Perot Museum of Nature and Science by Morphosis

Above: west-facing section one - click above for larger image

Moving from the compressed space of the entry, a visitor’s gaze is drawn upward through the soaring open volume of the sky-lit atrium, the building’s primary light-filled circulation space, which houses the building’s stairs, escalators and elevators. From the ground floor, a series of escalators bring patrons though the atrium to the uppermost level of the museum. Patrons arrive at a fully glazed balcony high above the city, with a bird’s eye view of downtown Dallas. From this sky balcony, visitors proceed downward in a clockwise spiral path through the galleries. This dynamic spatial procession creates a visceral experience that engages visitors and establishes an immediate connection to the immersive architectural and natural environment of the museum.

Perot Museum of Nature and Science by Morphosis

Above: west facing section two - click above for larger image

The path descending from the top floor through the museum’s galleries weaves in and out of the building’s main circulation atrium, alternately connecting the visitor with the internal world of the museum and with the external life of the city beyond. The visitor becomes part of the architecture, as the eastern facing corner of the building opens up towards downtown Dallas to reveal the activity within. The museum, is thus, a fundamentally public building – a building that opens up, belongs to and activates the city; ultimately, the public is as integral to the museum as the museum is to the city.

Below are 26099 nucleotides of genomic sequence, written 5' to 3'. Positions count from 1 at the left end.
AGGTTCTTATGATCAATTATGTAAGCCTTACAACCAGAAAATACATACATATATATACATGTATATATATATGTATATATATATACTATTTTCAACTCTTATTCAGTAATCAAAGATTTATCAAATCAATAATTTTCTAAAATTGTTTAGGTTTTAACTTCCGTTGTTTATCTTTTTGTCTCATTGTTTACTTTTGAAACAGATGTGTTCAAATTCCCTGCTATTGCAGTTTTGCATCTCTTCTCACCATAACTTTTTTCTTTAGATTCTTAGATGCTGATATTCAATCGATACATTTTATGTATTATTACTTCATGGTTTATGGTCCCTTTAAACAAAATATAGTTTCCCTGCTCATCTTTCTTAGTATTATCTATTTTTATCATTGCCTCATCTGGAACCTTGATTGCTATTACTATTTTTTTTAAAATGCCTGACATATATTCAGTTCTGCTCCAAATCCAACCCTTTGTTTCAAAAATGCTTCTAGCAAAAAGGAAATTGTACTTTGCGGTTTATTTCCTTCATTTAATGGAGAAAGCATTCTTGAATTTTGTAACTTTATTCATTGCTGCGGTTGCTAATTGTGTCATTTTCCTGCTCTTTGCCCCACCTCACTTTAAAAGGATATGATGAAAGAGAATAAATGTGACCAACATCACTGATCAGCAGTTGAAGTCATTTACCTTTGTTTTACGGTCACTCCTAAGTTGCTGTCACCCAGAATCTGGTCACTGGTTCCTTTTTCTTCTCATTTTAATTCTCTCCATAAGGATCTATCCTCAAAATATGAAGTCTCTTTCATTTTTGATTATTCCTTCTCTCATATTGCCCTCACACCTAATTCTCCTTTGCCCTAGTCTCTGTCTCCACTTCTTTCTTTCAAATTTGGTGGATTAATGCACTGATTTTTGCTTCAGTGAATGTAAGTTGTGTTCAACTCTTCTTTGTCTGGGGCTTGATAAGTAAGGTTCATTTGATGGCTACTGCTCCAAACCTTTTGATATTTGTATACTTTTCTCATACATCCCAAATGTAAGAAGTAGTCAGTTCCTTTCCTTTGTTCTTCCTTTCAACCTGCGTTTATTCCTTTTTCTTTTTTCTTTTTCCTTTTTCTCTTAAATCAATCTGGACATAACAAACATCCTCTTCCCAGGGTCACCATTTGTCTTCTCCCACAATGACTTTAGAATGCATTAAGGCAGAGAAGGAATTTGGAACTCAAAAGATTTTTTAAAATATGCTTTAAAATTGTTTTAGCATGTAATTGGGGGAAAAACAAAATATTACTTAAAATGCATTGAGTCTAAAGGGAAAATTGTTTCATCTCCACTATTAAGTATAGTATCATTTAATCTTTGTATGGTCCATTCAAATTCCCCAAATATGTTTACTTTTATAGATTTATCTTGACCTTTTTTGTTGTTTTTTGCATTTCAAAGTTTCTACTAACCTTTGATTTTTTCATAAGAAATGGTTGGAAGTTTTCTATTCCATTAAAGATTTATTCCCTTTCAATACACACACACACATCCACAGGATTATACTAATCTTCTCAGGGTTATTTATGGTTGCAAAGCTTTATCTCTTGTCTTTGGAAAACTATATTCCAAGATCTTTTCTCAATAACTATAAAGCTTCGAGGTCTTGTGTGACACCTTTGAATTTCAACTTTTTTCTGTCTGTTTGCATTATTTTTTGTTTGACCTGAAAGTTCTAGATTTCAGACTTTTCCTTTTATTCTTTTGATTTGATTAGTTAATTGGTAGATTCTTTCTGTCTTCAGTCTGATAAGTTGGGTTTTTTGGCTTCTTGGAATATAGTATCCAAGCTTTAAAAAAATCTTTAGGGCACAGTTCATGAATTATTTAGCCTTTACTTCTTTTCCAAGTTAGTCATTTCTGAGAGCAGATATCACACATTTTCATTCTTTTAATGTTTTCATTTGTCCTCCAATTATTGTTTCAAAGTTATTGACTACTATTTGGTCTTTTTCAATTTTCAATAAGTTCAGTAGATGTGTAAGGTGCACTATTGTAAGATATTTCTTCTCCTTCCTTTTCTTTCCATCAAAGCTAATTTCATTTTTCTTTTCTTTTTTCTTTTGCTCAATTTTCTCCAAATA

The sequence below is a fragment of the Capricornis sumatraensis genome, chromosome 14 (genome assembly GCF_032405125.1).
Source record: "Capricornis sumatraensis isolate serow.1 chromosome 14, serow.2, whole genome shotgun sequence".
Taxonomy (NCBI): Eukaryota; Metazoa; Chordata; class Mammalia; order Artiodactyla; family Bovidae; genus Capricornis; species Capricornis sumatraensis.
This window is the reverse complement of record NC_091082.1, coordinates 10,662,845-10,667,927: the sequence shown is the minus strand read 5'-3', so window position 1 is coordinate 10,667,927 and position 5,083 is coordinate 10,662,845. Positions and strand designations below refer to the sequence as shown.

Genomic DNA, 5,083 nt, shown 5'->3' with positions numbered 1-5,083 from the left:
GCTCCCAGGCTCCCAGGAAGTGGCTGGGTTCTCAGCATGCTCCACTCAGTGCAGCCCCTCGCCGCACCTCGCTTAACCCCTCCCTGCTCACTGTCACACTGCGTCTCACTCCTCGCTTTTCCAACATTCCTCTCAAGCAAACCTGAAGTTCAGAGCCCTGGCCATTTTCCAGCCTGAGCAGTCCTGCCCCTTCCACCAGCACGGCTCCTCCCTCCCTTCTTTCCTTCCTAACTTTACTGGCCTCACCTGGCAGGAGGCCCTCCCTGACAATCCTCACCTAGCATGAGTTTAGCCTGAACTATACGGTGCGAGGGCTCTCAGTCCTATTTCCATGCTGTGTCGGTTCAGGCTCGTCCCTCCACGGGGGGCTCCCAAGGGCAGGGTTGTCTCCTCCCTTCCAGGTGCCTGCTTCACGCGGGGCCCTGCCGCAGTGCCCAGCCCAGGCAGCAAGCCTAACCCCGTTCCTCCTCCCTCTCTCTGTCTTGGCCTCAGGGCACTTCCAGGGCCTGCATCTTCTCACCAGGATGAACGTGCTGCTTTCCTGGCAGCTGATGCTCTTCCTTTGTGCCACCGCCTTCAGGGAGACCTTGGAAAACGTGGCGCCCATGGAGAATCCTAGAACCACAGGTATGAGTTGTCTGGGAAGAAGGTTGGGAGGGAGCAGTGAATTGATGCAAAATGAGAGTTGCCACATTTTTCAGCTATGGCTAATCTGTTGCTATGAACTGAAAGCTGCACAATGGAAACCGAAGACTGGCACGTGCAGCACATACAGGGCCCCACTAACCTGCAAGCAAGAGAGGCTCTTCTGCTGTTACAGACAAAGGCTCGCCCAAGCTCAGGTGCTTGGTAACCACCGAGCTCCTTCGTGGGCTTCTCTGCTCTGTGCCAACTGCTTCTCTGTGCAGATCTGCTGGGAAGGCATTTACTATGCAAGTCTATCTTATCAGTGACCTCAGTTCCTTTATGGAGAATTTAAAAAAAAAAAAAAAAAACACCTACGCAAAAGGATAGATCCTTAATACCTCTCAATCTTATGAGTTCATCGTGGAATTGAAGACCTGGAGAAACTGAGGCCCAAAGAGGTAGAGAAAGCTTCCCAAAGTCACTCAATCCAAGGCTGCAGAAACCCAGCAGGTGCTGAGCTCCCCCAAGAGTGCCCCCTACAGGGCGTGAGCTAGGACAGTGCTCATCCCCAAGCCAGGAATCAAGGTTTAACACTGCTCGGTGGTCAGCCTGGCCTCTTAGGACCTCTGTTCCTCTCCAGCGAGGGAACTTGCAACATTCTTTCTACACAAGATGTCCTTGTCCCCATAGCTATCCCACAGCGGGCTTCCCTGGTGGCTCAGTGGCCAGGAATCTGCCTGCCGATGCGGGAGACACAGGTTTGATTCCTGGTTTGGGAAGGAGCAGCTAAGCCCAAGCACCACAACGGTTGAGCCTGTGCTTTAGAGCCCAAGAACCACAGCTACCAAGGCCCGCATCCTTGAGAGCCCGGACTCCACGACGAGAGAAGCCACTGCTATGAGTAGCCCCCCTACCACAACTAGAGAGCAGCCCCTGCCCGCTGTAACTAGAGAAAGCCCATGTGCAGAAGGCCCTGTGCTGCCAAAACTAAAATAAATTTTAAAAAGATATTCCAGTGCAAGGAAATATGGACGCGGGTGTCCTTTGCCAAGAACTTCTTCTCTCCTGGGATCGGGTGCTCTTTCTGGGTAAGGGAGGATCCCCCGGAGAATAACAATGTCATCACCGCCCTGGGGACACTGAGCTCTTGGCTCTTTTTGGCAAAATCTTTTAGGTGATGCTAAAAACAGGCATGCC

• Colonel Pancake

    I see the museum. Can anyone identify the science?

  • HEJM

    It would be nice to go a museum and learn things instead of being distracted by all the bright lights, odd shapes and whimsical gimmicks. Utter b*ll*cks.

    • aron graham

      Yeah, boring architecture is the key to learning.

  • http://www.clearscapes.com Jon Z.

    Woefully undocumented. Need more images to understand how the exhibits stitch with the building. The IM Pei tower in the background, however, never looked more ethereal and visionary.

  • http://www.zazous.co.uk Zazous

    Sorry HEJM but to imagine a world where museums try not to distract from their exhibits is to imagine a world with no Musee d’Orsay, Louvre or Guggenheim. What a sad little world it would be!

  • crazykitten

    Who are you people? Fantastic building. Thank god for architecture and the creative people with the will to pursue it.

    • Sam

      I could not agree more with you crazykitten. It is absolutely a masterwork.

  • ropeface

    I think it looks great and I love the materiality of it.